Policy, Ethics, Education Archives - Page 4 of 9 - PulmCCM
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Policy, Ethics, Education Articles

Jun 222012
 
Palliative care exploding in U.S. hospitals (AP)

Hospitals added palliative care services at a feverish pace throughout the 2000s, the Associated Press reported in a piece picked up by news outlets across the U.S. in June. While 658 hospitals reported having palliative care programs in 2000, 1,568 reported they offered palliative care services in 2009 — that’s over 60% of the hospitals [… read more]

Jun 142012
 
Most clinical trials are too small, often underpowered

The past decade has seen an explosion in the number of clinical trials; there are now more than 10,000 new trials registered each year. Although clinical trials’ quality is improving somewhat, most are still small and single-center and a large proportion do not adhere with reporting requirements, raising serious questions as to what we are [… read more]

Jun 092012
 
COPD self-care program fail; unexplained deaths at VA hospitals (RCT)

Chronic diseases like chronic obstructive pulmonary disease (COPD) account for at least 2/3 of medical care spending in the U.S. Policy makers, payers, and many physicians recognize that the outpatient clinic-based model is poorly suited to provide support in between physician visits, when most complications or exacerbations occur. Many hospitalizations and decline in function could [… read more]

May 242012
 
U.S. Gov't purse strings may be tightening on GME programs

(image: arstechnica) The Centers for Medicare and Medicaid Services fund graduate medical education (GME) in the U.S. through payroll taxes — to the tune of $9.5 billion per year. Only a portion of that actually goes to paying house staff salaries, though. The rest, academic medical centers have traditionally been free to spend more or [… read more]

May 232012
 
For some LTAC patients, pessimism is the new kindness

(image: flickrCC) Half of patients transferred to long-term acute care facilities (LTACs) on prolonged mechanical ventilation will die within a year, according to a 2010 review. Only a small minority will ever go home without needing significant caregiver assistance. For those over age 65, the prognosis is even worse. It seems rude, or even cruel, [… read more]

May 172012
 
Where's the respect (and $$) for critical care research?

(image: Suburban Wino) Craig Coopersmith of Emory is an amazing guy and a prolific investigator in critical care — and it looks like he’s fed up with having his grants rejected. After some epic bean-counting, his group concludes that critical care research gets short shrift in federal research funding, compared to the huge amounts spent [… read more]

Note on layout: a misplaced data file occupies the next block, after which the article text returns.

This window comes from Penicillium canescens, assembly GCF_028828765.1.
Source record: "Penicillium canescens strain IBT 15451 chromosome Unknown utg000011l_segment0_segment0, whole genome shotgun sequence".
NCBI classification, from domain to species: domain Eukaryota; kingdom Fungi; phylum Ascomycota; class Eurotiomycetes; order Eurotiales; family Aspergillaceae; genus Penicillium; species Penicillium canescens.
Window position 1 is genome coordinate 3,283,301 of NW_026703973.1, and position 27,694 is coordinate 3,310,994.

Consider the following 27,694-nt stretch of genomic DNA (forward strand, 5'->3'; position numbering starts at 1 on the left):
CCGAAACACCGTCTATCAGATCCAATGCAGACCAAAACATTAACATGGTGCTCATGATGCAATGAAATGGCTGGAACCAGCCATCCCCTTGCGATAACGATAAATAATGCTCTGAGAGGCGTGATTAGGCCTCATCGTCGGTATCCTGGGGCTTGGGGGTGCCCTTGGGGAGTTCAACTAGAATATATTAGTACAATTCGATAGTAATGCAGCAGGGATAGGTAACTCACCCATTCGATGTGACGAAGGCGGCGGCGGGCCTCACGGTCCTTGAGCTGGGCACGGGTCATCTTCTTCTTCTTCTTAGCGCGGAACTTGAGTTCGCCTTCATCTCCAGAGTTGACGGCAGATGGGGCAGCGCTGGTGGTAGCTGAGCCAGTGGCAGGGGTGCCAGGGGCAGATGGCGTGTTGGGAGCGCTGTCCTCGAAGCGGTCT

May 162012
 
Tattletales rain on private cardiologists' cash-grabbing parade

Did you know that about half of cardiologists’ $400,000+ average income comes from self-referring patients to undergo imaging studies on scanners owned in part or in whole by the physicians themselves? This type of arrangement violates the spirit but not the letter of the Stark Law, created in 1992 to address the inevitable economic and medical inequities that result when physicians are permitted [… read more]

May 102012
 
How to bill for palliative care in the ICU ... legally (Chest)

Reimbursement for Palliative Care in the ICU By Intensivists To an intensivist, providing palliative care often means having multiple time-consuming and emotionally challenging interactions with families struggling to cope with the impending loss of their loved one. The emotional content of these interactions can be strongly positive, negative, or somewhere in between, but frequently it’s [… read more]

May 052012
 
Fellows: This is your brain on protocols (JAMA)

(image: flickrCC) Do protocols make trainees’ brains go soft? That’s the assertion of more than a few crusty hard-liners who miss the good old days — when you got 2-liter tidal volumes for your ARDS and liked it, dad-gum-it!! Prasad et al can’t say whether critical care fellows can actually run ventilators in the post-protocol [… read more]

May 022012
 
Cost shifting of asthma meds to patients had little effect on adherence, outcomes (JAMA)

(image: flickrCC) Health insurance plans are shifting an increasing portion of costs for prescription medications onto patients. A recent study in JAMA concluded that such cost shifting decreased asthma medication use and increased hospitalization rates in U.S. children. But the effect, if real, was small. What They Did Pinar Karaca-Mandic et al looked back at [… read more]